Every now and then I am a little embarrassed at how I spend my time.

I’m a busy guy, most days. When I’m not working for my employer, or parenting, or involved in things with church, I sometimes work on side projects, most of them on a volunteer basis. Every now and then I take on some extra work that brings in additional cash, but even then it is hard to find the time, and projects languish.

Yet somehow I always seem to find time to play computer games. Lately, I’ve been playing Bookworm, a Boggle-like computer game that I bought for Kathy more than two years ago. Kathy (or maybe one of the kids) recently re-discovered it, and we’ve all been playing (even David and Sarah offer helpful suggestions). It is a very fun, and addictive single-player game. Significantly, we’ve not been requiring Computer Game Chips for this particular game, since it is, er, ‘educational’ in nature.

Bookworm Game
It is a very affirming game, announcing ‘Excellent!’ or ‘Astonishing!’ when you find a high-scoring word.

When I say it is a “single-player” game, I’m not being entirely accurate — Kathy and I have become the tiniest bit competitive as we vie for the highest score or level, or the longest word. “Hey, look at this!” Kathy chortles. “I’ve got ‘BLUDGEON’ — what a great word!” Joshua and Rachel rush over and nod approvingly.

“Hmmph,” I snort, miffed that the kids cheer Kathy. “That’s really not much better than my ‘ABANDON’. What’s one little letter, between family members?” Daniel smirks at my pathetic attempt to upstage Kathy’s word. “Fantastic!” the game crows, as she completes the word.

Not one to tolerate a slight, I switch gears to the other new game I’ve been playing: Knighthood. An application that runs within Facebook, it is a somewhat silly game in which you begin life as a Squire and work your way up the feudal ladder by constructing fortifications, recruiting vassals, and attacking your neighbors. I’m still in the ‘building’ stage, fearing to make the transition to ‘War Mode’, but I’ve happily recruited nearly all my ‘friends’ from Facebook to play. (Yep, all three of them.)

Some of them sidle up to Kathy at church. “I got this weird message from Tim — apparently I’m some sort of a … vassal?”

Kathy rolls her eyes, martyr to geekdom that she is. “Yes, he’s all in a tizzy about it. His cousin Kevin introduced him to the game, and it’s been nothing but ‘Knighthood this’ and ‘Knighthood that’, ever since. Just humor him, add the application, and he’ll be happy. I’d draw the line if he starts calling you a ‘varlet’ or a ‘wench’, though.”

Knighthood Logo
The Knighthood Logo

If my unsuspecting recruits accept my invitation, and add the Knighthood application to their profile, they become Knights (or Ladies) and are worth twice as much to me as when they were lowly Squires (or Handmaidens). Otherwise, after 14 days of servitude, they leave my court, and I have to recruit ‘em all over again. Presumably, if I keep bombarding all my ‘friends’ with Knighthood invitations, they’ll either add it to their profile or put me on permanent ‘ignore’.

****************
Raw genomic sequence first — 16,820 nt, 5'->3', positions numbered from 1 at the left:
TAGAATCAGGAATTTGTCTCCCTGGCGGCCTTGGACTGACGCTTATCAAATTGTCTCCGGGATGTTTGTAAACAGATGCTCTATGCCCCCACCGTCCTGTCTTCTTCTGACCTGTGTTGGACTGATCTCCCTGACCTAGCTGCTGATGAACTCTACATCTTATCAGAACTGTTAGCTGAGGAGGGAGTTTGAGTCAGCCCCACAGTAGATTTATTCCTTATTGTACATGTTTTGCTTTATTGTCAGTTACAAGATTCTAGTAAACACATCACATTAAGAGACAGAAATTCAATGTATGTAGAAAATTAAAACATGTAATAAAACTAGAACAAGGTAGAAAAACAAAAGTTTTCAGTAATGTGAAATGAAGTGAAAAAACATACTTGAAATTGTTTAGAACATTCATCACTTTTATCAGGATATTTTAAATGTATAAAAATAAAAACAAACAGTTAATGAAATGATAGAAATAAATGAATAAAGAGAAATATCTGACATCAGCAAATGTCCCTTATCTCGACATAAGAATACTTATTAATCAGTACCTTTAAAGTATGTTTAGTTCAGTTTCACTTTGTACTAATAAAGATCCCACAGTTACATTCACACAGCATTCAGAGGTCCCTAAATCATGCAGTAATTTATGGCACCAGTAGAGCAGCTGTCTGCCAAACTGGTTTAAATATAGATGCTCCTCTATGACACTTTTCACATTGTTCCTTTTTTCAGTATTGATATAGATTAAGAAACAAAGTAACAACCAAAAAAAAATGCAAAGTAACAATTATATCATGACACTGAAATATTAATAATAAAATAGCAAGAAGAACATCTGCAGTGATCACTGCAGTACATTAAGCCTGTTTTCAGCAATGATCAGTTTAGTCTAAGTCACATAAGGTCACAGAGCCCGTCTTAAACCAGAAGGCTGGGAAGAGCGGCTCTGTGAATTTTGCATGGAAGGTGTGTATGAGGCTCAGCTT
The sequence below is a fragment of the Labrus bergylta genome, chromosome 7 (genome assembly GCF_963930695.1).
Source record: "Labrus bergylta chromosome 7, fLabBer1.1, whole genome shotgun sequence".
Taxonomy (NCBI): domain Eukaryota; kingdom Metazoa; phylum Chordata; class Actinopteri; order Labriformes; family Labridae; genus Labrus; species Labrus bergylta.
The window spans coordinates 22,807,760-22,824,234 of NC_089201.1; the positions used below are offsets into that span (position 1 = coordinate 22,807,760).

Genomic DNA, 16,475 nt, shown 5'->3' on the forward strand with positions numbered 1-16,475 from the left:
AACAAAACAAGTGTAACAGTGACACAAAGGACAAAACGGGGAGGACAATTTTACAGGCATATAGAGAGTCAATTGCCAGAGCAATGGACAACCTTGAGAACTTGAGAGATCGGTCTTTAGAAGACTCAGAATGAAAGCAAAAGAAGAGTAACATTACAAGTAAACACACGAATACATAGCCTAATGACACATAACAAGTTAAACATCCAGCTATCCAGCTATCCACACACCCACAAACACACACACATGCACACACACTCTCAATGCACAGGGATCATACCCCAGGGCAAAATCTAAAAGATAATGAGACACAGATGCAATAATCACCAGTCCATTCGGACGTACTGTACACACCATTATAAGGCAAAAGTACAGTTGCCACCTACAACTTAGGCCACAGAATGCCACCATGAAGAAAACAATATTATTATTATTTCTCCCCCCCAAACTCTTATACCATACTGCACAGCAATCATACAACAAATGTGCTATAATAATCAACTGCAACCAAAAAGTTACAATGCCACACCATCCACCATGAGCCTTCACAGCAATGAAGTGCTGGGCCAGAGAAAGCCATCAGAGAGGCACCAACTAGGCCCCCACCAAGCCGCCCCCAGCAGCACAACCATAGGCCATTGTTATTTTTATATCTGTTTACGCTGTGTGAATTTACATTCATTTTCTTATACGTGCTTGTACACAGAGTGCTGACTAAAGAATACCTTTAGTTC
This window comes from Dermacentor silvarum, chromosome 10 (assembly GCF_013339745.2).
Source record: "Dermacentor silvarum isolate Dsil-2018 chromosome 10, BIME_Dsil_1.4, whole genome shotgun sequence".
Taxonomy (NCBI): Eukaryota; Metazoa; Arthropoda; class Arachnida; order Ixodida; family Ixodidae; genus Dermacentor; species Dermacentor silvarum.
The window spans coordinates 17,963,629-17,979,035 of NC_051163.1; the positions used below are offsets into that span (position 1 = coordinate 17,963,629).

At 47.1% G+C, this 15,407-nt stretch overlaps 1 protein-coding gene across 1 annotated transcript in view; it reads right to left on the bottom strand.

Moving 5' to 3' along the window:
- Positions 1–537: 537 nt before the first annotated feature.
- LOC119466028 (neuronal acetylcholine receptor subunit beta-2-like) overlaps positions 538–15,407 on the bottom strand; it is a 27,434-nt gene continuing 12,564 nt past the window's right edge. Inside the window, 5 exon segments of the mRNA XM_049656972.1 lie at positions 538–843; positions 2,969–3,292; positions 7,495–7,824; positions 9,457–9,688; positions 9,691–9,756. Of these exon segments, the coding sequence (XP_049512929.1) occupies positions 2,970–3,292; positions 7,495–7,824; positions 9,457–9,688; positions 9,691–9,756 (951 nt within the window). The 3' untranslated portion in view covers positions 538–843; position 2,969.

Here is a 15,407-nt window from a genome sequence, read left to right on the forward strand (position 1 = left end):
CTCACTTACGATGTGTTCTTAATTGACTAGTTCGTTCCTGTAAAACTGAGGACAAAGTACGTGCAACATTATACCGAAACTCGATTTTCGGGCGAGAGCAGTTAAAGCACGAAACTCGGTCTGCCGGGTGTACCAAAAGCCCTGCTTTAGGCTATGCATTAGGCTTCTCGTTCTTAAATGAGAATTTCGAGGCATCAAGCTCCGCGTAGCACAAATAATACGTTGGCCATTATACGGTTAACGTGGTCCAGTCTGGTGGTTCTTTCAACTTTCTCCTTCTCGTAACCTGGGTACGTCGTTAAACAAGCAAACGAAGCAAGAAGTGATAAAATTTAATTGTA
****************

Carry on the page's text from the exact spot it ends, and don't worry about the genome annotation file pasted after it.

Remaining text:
Baron Tim
Wouldn’t you want to be a vassal to this Baron?

I’m currently a Baron, and serve as liege to seven or eight Knights and Ladies and a whole passel of Squires and Handmaidens. I’ve got to stay ahead of ‘em in rank, or they can win their freedom (and I’ll have no one to work in my castle buildings). It is a strange game, entirely virtual, played against strangers, yet (at least in ‘Peace Mode’) rather passive.

Two potential vassals
There’s nothing passive about these two potential vassals.

Days can go by with nothing really happening in your kingdom, if you’re in the middle of a large building or upgrading project. And yet the game has a certain charm. Many of us, who grew up reading stories of the middle ages, yearn for a time of Chivalry, Honor and Glory. Here in the game of Knighthood, I can arm my vassals with pikes and axes and make sure they all pray in church (to maximize their zeal). Once ready, I can raid the virtual castle of some poor, unsuspecting guy in Bangladesh, winning fame, gold, glory and (if I’m lucky) taking some captives. (Hmmm. Maybe I need to revisit that whole ‘Chivalry’ thing.)

My castle still needs some work, even if (in honor of Mr. Darcy) I named it “Pemberly”.

I’ll keep you posted if I ever go to war … I know several of you are on the edges of your seats. Drop me a line if you want to become my vassal. :)


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2 thoughts on “Knighthood”

  1. I enjoyed reading your blog. We are also trying to budget and get out of debt. Not always easy living in So. CA on one income. What really caught my eye is that we also have 5 children in the same order as yours. Boy, girl, boy, boy girl.

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